Tolkien Gateway

Meril-i-Turinqi

The name Meril refers to more than one character, item or concept. For a list of other meanings, see Meril (disambiguation).
Meril-i-Turinqi
Elf
Biographical Information
LocationTol Eressëa
Family
ParentageUnknown (great-granddaughter of Inwë)
Physical Description
GenderFemale

Meril-i-Turinqi (alt. Meril-i-Túrinqi[1]) was the Lady of Tol Eressëa in the The Book of Lost Tales. She was also known as the Lady of the Isle.

Meril was of the line of Inwë or Inwithiel, being his great-granddaughter, but was also akin to the Solosimpi. Long ago she had seen the Bay of Faëry.[2]

Later she dwelt in a white house inside a great korin (a great circular hedge around a green sward) of the most ancient elms, near Ingil's tower. She was of great beauty and accompanied by Elven maidens.[3][4]

Littleheart brought Eriol to her house who requested to taste some limpe, seeking kinship and fellowship with the Elves. Turinqi denied, telling him that it is dangerous for a mortal Man, as Ilúvatar made his Children different, and drinking limpe would erase his old desires but awake new ones; she also warned him that he would at a time long for his lands again.[4] To explain better she told him the story of the Awakening of the Elves and their bliss in Valinor.[2]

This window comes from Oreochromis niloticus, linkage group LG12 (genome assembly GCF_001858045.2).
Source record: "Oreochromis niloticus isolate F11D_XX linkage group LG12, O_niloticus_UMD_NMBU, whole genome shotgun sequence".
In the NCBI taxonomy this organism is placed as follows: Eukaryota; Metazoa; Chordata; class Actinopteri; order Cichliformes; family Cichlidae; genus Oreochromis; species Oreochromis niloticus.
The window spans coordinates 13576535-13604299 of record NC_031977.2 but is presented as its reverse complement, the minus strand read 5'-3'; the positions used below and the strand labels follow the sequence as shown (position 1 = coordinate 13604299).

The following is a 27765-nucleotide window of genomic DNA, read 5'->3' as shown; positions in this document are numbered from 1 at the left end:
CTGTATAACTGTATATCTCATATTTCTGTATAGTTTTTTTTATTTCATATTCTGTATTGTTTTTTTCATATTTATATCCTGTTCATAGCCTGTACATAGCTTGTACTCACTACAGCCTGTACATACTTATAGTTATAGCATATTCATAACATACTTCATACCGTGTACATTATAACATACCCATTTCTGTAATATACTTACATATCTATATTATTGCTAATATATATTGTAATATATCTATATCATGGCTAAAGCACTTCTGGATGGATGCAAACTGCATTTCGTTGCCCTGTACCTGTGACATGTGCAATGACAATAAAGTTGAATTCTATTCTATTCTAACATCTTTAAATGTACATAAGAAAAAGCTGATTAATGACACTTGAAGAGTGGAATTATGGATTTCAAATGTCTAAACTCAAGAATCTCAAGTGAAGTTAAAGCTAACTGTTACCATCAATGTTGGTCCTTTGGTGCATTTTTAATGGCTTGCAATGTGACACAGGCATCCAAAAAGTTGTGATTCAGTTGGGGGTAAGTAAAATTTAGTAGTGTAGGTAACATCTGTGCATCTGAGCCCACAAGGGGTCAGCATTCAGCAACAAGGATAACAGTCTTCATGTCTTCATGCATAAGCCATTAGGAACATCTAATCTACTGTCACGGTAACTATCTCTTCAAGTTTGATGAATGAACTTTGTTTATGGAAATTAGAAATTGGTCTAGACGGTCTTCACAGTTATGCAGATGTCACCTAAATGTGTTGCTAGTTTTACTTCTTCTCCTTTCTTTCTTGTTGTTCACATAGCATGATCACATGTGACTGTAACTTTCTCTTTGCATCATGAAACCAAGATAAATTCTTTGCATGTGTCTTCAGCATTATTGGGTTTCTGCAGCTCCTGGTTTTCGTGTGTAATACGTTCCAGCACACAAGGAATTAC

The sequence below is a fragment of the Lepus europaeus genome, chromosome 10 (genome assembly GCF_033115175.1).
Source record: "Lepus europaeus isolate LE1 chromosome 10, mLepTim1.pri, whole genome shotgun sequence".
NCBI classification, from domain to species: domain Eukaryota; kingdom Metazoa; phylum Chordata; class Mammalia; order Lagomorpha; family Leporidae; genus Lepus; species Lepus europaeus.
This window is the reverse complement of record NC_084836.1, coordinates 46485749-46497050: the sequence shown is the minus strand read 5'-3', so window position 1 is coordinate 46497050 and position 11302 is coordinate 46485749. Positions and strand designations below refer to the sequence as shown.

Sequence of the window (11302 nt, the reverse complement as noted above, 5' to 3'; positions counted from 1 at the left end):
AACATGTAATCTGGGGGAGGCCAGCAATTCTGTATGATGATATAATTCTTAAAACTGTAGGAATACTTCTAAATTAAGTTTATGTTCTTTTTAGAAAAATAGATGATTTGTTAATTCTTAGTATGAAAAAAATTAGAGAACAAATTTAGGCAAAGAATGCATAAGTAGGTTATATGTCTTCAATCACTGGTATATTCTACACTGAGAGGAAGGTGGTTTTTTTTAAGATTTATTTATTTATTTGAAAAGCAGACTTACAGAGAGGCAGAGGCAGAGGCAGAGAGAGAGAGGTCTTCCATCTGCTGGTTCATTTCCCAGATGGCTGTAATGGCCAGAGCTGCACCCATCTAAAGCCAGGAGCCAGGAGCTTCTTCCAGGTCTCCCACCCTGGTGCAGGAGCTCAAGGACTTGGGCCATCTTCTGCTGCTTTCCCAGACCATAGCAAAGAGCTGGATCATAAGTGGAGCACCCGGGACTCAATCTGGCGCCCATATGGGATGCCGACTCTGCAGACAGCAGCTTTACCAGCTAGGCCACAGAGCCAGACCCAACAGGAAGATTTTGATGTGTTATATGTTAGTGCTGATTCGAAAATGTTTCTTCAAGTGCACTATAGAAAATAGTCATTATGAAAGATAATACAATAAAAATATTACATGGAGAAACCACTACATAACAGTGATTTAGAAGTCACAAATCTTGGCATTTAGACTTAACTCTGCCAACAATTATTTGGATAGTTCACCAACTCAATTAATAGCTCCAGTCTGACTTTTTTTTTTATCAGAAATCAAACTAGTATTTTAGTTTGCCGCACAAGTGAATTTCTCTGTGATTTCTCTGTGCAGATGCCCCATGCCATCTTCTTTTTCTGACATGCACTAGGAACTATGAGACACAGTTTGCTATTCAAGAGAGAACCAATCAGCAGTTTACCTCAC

[edit] Etymology

Meril-i-Turinqi is a Qenya name. Her Gnomish name was Gwidhil Durinthir, or Gwithil i-Durinthi, meaning "Queen of Flowers".[5]

[edit] Genealogy

Inwë
 
 
 
 
 
 
 
 
 
 
 
MERIL-I-TURINQI
 


References

  1. J.R.R. Tolkien, Christopher Tolkien (ed.), The Shaping of Middle-earth, p. 72
  2. 2.0 2.1 J.R.R. Tolkien, Christopher Tolkien (ed.), The Book of Lost Tales Part One, "The Coming of the Elves and the Making of Kôr"
  3. J.R.R. Tolkien, Christopher Tolkien (ed.), The Book of Lost Tales Part One, "The Cottage of Lost Play"
  4. 4.0 4.1 J.R.R. Tolkien, Christopher Tolkien (ed.), The Book of Lost Tales Part One, "The Chaining of Melko"
  5. J.R.R. Tolkien, "Sí Qente Feanor and Other Elvish Writings", in Parma Eldalamberon XV (edited by Christopher Gilson, Arden R. Smith, Patrick H. Wynne, and Bill Welden), pp. 7, 9-10